What a top weekend. My cousin got married on Saturday and it was a smashing wedding. They got the weather they needed and everything went like clockwork.
I was hungover for the occasion as the evening before I had hosted the latest Nerd Night, our bi-monthly gathering of radio types to eat, drink and swap gossip of mass destruction while also discussing jingles and prefade buttons in as crashingly a dull manner as it sounds. Hull welcomed these highly respected media professionals into its bosom for the evening and a fine time was had by all, as ever.
Charles Nove and I are in the pic, with Charles demonstrating the plastered-on smile that all practised celebs perfect in their opening weeks of notoriety.
Now, if you know Hull at all, you'll be aware that the city splits in half as far as nightlife choices are concerned. The new town has the trendy bars, pikeys in Ben Sherman shirts and by the night's close, many thousands of separate DNA samples floating along the road guttering in the form of vomit, blood and urine.
The old town is where the smarter, quieter and more sophisticated pubs and bars are housed, within the arcane buildings of our ancient city. This was, naturally, our destination for the evening's revelry, initally in a pub called the Manchester Arms and then on to a restaurant called Cooks Endeavour.
The arrival of the great Martin Kelner led to a conversation about Radio Aire in Leeds, the original line-up of which he was part when it launched in 1981. Only the fiercest of radio anoraks could duly rattle through the programme schedule of said station in said year. Now I like radio and am capable of mildly nerdish facts but the launch line-up of a radio station in a city where I didn't live (at a time when I was still at primary school) was not one of them. However, Simon Hirst was quick off the mark, going through every name, what they did next and the way their personal ID jingle sounded. It comes naturally to him. And yet he is three years younger than me and grew up in Barnsley, so should have heard (of) Radio Aire in 1981 at least as much (ie, as little) as I did.
Upon decamp to the restaurant, BBC Radio Tees breakfast host John Foster's mobile rang just as we were being shown to our table. His ringtone was the theme of Good Morning Britain, which led to long conversations about the merit (both as presenter and symbol of lust) of Kathy Tayler, a hostess in the later 80s on that settee whose woodenness with a camera was alleviated by her decorative qualities. Especially when she had just come back all tanned after a stint on Holiday '88.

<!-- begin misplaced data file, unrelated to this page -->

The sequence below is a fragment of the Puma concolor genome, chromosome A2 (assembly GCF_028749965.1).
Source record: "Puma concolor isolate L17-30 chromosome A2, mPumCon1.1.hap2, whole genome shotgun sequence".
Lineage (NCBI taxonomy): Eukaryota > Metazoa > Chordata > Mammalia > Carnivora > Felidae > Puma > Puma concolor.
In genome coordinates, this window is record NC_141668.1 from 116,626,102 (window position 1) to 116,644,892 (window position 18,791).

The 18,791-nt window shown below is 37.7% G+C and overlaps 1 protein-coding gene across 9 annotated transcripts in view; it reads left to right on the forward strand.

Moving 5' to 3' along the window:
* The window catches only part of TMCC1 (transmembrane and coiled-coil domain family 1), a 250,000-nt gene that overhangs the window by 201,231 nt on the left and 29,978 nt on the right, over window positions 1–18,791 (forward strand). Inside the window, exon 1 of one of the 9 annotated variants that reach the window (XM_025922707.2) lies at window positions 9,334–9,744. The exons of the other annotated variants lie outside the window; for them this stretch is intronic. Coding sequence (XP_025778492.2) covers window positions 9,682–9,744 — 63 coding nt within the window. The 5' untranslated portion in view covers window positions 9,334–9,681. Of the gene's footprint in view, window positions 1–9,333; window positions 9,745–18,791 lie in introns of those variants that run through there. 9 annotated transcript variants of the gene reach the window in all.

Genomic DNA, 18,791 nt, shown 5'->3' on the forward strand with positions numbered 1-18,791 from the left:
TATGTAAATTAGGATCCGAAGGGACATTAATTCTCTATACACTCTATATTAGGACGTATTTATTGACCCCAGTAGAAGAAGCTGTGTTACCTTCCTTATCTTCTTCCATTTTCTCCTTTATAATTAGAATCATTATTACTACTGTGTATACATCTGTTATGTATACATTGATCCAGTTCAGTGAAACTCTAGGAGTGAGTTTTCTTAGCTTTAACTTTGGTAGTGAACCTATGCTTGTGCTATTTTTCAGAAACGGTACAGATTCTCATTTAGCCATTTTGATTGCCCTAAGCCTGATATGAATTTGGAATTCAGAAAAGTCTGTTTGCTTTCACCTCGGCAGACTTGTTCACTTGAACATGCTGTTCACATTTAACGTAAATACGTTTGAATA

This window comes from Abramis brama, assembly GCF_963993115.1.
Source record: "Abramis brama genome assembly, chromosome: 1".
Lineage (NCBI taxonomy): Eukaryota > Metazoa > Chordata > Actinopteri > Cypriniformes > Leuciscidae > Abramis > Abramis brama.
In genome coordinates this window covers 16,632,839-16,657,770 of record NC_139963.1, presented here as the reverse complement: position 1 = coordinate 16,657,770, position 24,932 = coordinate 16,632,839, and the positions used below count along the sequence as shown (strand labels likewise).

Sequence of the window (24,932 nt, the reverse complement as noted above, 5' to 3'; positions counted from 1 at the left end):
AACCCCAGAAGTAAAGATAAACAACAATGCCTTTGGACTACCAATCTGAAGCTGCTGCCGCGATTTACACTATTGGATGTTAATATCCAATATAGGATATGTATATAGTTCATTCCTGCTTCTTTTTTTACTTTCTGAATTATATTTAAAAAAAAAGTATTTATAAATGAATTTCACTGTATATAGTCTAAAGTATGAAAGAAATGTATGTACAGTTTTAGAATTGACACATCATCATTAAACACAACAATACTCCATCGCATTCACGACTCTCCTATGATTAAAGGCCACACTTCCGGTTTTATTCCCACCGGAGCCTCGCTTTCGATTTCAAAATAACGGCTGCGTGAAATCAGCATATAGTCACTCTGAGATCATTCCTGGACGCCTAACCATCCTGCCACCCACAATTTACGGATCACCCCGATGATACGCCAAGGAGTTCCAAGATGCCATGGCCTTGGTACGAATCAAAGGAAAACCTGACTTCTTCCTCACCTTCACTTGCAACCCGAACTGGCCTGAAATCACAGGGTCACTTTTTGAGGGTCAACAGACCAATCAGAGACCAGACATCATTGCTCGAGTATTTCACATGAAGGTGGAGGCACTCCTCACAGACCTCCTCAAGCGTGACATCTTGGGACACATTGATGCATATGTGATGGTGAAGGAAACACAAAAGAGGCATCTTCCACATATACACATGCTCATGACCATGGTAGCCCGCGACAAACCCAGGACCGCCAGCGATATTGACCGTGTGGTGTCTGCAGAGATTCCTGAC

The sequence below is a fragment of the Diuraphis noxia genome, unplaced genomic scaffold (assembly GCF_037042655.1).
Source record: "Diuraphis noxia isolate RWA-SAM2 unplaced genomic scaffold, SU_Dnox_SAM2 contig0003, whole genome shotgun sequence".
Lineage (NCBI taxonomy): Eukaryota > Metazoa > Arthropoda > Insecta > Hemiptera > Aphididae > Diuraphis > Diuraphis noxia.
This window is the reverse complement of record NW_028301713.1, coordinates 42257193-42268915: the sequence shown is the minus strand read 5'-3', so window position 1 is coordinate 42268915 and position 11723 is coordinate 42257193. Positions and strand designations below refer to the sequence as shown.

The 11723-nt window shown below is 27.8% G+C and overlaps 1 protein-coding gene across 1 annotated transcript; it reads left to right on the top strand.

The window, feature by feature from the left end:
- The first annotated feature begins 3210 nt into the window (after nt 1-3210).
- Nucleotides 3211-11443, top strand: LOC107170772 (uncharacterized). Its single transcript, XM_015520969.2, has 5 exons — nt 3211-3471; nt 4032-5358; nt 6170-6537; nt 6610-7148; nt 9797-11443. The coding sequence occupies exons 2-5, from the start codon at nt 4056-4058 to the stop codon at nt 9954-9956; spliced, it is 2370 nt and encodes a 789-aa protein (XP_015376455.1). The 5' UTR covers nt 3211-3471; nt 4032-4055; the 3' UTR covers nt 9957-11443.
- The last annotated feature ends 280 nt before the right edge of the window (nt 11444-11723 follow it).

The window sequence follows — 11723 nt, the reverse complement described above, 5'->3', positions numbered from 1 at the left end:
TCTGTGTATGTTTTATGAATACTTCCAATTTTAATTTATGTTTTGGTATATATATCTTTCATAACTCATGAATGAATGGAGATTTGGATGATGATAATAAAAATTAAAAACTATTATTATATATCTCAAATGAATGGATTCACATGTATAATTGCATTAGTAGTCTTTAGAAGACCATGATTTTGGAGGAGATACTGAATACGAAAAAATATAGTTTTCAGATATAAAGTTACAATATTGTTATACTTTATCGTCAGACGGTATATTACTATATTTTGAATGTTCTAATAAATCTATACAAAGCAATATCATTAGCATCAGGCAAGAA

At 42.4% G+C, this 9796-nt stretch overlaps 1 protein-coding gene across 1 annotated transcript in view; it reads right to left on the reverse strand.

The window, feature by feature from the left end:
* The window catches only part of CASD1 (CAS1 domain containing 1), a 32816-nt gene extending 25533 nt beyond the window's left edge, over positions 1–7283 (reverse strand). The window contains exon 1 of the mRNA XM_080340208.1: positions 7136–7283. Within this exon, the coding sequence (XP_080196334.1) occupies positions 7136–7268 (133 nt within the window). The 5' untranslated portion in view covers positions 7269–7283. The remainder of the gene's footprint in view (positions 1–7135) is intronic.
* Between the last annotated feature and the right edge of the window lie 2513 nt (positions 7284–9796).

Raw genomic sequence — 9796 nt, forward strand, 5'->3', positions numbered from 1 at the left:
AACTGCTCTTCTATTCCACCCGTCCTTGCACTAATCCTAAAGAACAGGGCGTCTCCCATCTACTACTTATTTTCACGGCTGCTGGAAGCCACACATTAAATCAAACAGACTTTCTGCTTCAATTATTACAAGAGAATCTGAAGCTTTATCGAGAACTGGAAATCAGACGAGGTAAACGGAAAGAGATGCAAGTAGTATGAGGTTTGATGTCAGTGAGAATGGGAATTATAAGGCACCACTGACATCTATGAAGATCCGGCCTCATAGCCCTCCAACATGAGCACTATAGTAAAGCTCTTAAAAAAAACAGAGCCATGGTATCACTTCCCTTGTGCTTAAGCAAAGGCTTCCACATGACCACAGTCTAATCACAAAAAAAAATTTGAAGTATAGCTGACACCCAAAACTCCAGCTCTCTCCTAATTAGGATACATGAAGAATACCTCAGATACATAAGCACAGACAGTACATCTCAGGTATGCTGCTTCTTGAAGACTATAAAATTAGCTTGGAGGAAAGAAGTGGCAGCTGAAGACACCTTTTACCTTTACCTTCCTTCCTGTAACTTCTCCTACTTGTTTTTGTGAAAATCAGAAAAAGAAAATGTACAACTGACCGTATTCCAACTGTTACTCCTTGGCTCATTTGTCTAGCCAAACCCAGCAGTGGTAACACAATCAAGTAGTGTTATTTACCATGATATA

From this, there was a discussion about whether Carol Dooley (TV-am weather person of sizeable specs from that era, having done the Mayo forecasts previously) preceded Sybil Ruscoe as the breakfast weather bintage for Mayo or succeeded her (it was the former), and this allowed us to then mention Ja(c)k(k)i(e) Brambles, Ruscoe's eventual successor. Are you keeping up? It was all a bit scattergun, but it eventually led to discussion of the differing ways Adrian John and Gary King would approach the 5am pips when on Radio 1 early show duty, in the days when the station was still closing down at night and re-opening the next morning (for what it's worth, one used to sing the jingle under the pips and the other used to wish the pips good morning). Inevitably, this finally led on to the discussion all semi-nerdish DJs have at some point in their careers; the thrill and enjoyment of waking up at 4.55am to listen to the station's daily launch with a stack of back-to-back jingles.
Ahhhhhhh. I know, this doesn't appear to be a thrill a minute. But to us, oooh... it is thrilling, exciting, mesmeric, mouthwatering stuff. This is why Alex labelled it Nerd Night on his show and the name stuck.
The food was excellent and then it was on to my favourite old town pub, Ye Olde Black Boy, for more ale and more discussion about anything relating to the industry, and perhaps just a little not relating so. Our pal Daryl Denham turned up at this point and before long was at the badly tuned piano and leading us all in a chorus of Ain't No Pleasing You. Naturally, only Hirsty knew the words.
Wandering the cobbled streets after the pub chucked out, we stopped at a burger van so that a handful of the more gluttonous partygoers could top up the meal and the liquor with a slab of circular flesh of dubious origin. As we walked, a local girl managed to get her heels stuck between the cobbles, making her lurch headlong into the arses of some our party who were walking in front of her. There was a brief pause as we wondered what to say about this evident bit of indecent assault on the male form, and also to check the inebriated lass was okay. Charles came up with the best line:
"It's okay. We're doctors!"
There was a pause while the alcohol-marinated brain of this female took in the information and she considered a droll and lucid response.
"Doctors my f**king arse!"
Charles was quick.
"Well, that's not my speciality, but...."
The voice of the balls had spoken, and when he speaks, millions listen. Or, in this case, fifteen laugh.
On we shall go, probably to Blackpool next. I'm then thinking of asking my good friend Callum, as frequent a contributor to this blog as anyone, to take us round Brighton at Christmas. He now has a chance to refuse in front of all of us...